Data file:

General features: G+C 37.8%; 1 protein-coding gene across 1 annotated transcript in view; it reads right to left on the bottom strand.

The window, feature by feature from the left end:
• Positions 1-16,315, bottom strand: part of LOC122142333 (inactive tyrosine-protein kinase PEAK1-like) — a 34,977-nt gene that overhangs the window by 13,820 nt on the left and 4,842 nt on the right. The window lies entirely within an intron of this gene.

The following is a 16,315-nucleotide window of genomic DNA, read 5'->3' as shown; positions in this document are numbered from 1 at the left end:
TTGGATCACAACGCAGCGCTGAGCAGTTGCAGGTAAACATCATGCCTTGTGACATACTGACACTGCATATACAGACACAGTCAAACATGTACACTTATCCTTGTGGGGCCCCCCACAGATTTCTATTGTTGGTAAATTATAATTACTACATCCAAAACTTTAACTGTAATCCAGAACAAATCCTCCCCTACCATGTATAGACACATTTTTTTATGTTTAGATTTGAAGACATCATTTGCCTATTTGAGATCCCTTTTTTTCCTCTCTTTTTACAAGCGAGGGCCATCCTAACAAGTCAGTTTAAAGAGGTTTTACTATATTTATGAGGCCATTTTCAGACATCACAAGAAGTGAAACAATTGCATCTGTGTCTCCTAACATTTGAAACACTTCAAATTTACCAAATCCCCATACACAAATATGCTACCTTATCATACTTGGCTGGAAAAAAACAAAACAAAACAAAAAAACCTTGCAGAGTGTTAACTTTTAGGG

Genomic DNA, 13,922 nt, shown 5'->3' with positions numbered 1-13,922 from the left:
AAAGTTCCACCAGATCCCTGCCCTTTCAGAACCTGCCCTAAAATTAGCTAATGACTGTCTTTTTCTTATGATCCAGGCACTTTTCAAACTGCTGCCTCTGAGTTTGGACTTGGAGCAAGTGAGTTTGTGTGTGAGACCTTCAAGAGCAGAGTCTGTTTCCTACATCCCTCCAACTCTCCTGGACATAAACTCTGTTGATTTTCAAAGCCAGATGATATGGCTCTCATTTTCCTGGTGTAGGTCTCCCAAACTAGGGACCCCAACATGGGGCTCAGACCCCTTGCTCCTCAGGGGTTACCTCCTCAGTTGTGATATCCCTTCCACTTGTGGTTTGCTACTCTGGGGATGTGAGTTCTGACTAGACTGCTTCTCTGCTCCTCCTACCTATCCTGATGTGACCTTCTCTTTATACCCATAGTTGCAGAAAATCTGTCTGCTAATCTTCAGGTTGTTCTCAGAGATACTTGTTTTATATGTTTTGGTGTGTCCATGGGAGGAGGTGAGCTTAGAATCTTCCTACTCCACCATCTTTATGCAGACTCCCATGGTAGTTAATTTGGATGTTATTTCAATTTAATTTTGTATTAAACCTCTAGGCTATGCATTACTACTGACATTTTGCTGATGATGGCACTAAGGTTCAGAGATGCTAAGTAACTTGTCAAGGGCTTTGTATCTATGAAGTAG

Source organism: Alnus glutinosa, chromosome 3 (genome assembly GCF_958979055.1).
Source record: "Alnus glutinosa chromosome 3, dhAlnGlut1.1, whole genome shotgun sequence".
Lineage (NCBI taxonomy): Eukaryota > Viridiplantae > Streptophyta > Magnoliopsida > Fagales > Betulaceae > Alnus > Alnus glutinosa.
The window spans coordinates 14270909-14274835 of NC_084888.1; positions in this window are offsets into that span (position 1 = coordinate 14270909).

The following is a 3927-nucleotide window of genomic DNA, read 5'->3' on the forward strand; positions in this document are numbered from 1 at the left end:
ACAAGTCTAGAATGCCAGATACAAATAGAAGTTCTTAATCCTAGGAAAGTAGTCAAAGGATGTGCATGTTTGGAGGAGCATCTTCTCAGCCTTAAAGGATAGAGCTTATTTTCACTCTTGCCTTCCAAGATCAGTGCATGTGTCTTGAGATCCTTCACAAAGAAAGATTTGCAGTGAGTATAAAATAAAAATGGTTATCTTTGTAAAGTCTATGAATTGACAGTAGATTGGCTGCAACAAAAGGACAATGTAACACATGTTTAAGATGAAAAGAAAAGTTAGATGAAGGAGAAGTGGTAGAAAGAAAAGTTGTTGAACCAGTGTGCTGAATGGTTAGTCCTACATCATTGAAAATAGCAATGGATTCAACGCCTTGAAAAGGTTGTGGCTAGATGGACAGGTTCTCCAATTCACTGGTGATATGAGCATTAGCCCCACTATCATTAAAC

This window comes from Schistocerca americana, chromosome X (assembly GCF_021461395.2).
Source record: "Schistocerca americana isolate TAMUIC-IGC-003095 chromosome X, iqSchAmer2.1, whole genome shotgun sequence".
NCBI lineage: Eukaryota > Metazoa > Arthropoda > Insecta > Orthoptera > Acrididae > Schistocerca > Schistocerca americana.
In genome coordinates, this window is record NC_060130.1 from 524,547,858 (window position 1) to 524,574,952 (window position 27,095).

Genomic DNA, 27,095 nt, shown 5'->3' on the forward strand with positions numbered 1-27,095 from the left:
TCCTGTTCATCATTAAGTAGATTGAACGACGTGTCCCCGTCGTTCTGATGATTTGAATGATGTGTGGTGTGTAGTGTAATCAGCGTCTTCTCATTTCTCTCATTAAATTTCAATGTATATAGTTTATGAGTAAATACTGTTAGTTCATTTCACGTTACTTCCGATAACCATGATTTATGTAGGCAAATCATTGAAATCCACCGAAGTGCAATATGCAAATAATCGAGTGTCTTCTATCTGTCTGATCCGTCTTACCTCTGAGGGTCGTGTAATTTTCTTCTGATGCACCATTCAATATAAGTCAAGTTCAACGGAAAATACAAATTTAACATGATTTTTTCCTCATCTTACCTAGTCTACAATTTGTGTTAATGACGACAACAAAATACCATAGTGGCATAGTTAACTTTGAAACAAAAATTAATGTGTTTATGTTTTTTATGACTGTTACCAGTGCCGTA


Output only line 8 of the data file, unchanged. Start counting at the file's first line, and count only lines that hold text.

Source organism: Alnus glutinosa, chromosome 3 (genome assembly GCF_958979055.1).